In Proposals, ILO Puts Burden of Respecting Workers’ Rights on Arroyo Regime

A high-level team of the UN’s International Labor Organization has proposed, among others, trainings and “continuing education” for the Philippine police, military, the judiciary and the labor department on how to respect union rights and uphold labor laws.


Read sidebar: Responses to ILO High-Level Mission

MANILA – For weeks now, alleged members of the military have been casing the offices in Cebu of the Center for Trade Union and Human Rights (CTUHR), a nongovernment group that documents human-rights violations committed against workers. The CTUHR’s staff has raised concern over the surveillance, knowing fully well that workers and labor organizers have been victims of harassment and extrajudicial killings perpetrated by state agents.

The case of the CTUHR is among the dozens of similar cases in which the government consider laborers, unions and those who support them as threats to the state. It underscores the continuing violation of the rights of Filipino workers.

It is in this context that the International Labor Organization, the United Nation’s “specialized agency” tasked to uphold workers’ rights and welfare, sent to the Philippines early last month a high-level team of investigators to look into cases of laborers and unionists being threatened, harassed, abducted or killed. The team also heard testimonies about violations of the right of Filipino, particularly in the country’s economic zones, where these violations are reportedly rampant.

Although the mission still has to issue an official report of their findings, they did propose certain measures that suggested the burden of improving labor relations and of respecting workers’ rights rests on the state and its apparatuses.


Among these proposals are a coordinated training for the Philippine police and the military on “freedom of association” and how this is part of civil liberties. Related to this is a similar training with emphasis on collective bargaining – a process where workers can assert their rights in negotiations with employers — within so-called “special economic zones” which are notorious for having the worst violations.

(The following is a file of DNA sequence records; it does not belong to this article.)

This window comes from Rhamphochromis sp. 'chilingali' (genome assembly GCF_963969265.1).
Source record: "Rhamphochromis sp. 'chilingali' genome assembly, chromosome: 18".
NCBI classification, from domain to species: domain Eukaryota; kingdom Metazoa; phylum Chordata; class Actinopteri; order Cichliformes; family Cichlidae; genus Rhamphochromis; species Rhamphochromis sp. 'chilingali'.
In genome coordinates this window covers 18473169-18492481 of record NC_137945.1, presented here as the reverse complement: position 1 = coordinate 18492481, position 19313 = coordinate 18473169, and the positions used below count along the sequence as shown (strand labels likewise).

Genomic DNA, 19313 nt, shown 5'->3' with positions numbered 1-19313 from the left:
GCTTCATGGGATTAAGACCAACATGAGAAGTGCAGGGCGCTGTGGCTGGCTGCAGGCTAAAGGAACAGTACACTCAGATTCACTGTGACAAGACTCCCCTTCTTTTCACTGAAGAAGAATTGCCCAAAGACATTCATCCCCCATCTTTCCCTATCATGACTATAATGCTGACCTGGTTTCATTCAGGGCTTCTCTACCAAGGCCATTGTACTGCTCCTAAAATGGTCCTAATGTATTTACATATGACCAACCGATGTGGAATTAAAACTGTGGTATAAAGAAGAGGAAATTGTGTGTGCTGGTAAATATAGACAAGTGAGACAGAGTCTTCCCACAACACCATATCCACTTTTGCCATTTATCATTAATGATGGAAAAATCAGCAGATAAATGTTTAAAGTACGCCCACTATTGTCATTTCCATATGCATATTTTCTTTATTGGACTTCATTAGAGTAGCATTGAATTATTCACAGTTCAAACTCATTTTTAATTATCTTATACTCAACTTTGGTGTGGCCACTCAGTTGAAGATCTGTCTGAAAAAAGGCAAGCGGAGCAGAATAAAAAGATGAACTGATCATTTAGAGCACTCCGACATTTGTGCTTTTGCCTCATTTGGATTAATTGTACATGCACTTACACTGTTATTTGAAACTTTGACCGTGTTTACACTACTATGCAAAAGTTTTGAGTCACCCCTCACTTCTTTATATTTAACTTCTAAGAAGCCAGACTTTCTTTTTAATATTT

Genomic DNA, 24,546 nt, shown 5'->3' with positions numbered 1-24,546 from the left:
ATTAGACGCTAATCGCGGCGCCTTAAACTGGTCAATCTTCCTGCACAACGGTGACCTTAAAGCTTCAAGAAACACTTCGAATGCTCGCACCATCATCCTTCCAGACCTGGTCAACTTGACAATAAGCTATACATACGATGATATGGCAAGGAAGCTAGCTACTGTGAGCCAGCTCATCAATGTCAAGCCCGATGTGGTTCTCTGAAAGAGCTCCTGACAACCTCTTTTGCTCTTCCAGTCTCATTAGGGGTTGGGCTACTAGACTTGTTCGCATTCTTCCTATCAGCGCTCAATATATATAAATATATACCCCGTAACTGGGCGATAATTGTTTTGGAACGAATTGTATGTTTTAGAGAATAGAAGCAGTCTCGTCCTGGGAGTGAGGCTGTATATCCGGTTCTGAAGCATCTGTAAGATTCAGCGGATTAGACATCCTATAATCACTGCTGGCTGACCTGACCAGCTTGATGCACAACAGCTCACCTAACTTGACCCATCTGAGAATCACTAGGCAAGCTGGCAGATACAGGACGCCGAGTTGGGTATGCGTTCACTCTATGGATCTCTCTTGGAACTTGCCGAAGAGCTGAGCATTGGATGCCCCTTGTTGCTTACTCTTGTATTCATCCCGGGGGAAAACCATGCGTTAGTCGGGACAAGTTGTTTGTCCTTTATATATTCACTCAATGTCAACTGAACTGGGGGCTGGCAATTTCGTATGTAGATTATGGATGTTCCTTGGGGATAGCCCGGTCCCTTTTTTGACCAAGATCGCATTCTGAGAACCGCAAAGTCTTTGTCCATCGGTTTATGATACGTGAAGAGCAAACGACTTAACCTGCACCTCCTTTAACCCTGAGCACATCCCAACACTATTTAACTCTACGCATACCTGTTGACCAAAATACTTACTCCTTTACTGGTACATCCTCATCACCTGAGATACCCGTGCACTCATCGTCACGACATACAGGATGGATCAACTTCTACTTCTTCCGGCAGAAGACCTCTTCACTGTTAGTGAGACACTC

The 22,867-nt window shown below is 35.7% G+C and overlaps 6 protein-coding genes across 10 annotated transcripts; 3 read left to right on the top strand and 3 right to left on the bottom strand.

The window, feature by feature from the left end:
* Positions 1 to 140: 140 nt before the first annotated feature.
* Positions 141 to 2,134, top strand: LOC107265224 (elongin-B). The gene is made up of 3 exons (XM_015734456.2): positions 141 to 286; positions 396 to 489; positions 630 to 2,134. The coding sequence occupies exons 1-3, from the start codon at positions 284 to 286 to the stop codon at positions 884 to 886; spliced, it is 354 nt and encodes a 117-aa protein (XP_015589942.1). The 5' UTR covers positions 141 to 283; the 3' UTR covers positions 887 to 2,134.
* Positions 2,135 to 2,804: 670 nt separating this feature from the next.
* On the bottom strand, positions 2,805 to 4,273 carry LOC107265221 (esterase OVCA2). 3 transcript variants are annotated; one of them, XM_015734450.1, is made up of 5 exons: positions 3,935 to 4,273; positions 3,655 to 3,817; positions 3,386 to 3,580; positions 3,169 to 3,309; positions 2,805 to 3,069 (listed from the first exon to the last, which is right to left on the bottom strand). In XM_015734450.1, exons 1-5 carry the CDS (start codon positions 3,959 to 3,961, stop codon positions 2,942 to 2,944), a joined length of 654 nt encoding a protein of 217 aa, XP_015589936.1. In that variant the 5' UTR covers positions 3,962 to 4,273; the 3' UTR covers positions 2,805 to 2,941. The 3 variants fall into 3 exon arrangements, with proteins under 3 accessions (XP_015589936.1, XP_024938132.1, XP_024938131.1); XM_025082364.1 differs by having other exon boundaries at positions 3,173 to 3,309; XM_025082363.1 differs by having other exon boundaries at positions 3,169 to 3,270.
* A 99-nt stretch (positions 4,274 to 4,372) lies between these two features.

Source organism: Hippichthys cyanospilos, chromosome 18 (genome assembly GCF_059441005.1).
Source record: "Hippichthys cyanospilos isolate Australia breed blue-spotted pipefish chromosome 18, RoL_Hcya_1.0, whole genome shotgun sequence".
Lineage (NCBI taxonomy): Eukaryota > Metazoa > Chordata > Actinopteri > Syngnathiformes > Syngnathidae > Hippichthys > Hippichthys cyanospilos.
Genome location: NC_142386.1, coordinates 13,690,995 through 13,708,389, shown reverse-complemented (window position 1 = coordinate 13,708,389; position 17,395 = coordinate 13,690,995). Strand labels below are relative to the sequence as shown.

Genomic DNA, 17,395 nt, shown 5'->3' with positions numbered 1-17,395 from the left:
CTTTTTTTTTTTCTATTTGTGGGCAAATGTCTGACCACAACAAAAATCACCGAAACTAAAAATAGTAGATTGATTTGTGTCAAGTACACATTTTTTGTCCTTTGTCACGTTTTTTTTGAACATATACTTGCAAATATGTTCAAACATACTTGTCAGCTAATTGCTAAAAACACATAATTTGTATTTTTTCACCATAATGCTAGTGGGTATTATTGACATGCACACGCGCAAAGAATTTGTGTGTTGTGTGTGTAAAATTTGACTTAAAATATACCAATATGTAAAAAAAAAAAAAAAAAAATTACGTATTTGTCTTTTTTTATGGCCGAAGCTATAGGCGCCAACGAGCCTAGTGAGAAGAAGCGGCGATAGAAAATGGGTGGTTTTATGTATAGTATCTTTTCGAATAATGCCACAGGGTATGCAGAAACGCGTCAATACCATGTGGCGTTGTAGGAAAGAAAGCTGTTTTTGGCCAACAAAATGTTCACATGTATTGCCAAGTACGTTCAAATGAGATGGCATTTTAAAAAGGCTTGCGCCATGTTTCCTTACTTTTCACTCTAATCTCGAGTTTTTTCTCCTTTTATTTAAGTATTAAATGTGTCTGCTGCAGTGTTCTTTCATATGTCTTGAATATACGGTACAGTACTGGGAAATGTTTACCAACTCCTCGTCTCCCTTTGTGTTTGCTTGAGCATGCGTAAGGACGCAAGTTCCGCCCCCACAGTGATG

The ILO team during their press conference (Photo by Angelica de Lara /

The mission also suggested trainings for judges and lawyers on international labor standards and their use in the judiciary.

It also proposed “continuing education” for officials of the labor department, the Civil Service Commission) and other government agencies on respect for international labor standards. The ILO mission also said “social dialogue” must be promoted at all levels.

Cleopatra Doumbia-Henry, director of the ILO International Labor Standards Department and head of the ILO team during their nine-day mission here, pointed out during their press briefing that it was “not premature” to propose these measures.

She emphasized, however, that these did not mean the ILO was already linking the allegations of rights violations to the armed forces or the police, or to the judges and the government agencies. They just singled out these agencies as the most in need of training “to reduce implementation gap” and to ensure broad “enjoyment of rights” in this country.

“Everyone is part of the solution,” Doumbia-Henry explained. “No one should be left out.”

‘Work Dignity’

The mission’s job was to provide technical assistance — “How can we work together to get things done?” — hence their proposed trainings and continuing education so that everybody knows about the laws and jurisprudence this country has ratified in the past, and so that rights are respected and “work dignity” is upheld, Doumbia-Henry said.

If there are violations, it is everyone’s duty — especially of the law enforcers, the lawyers and the judiciary — to make sure these “do not go unpunished,” she said. There is need to investigate and prosecute, that is why it is important to train those who are in position to do these.

Allegations of killings of unionists, even of just one, are serious allegations for the ILO, said Doumbia-Henry. “Any such issue has fundamental long-term implication on workers’ exercise of their rights in a climate free from fear.”

The mission, therefore, also encouraged the Arroyo government to do or continue doing the following:

* Rapidly establish a high-level tripartite inter-agency body to monitor such allegations. These “would constitute an important first step in bringing the relevant partners together to engender greater common understanding of the concerns raised.” It would also represent a “commitment to comprehensive and coherent action and an inclusive participatory approach to taking meaningful steps at the national level.”

* Legislative initiatives to bolster the Commission on Human Rights of the Philippines in its crucial role of promoting and ensuring respect for civil liberties, including those of workers and trade unionists.

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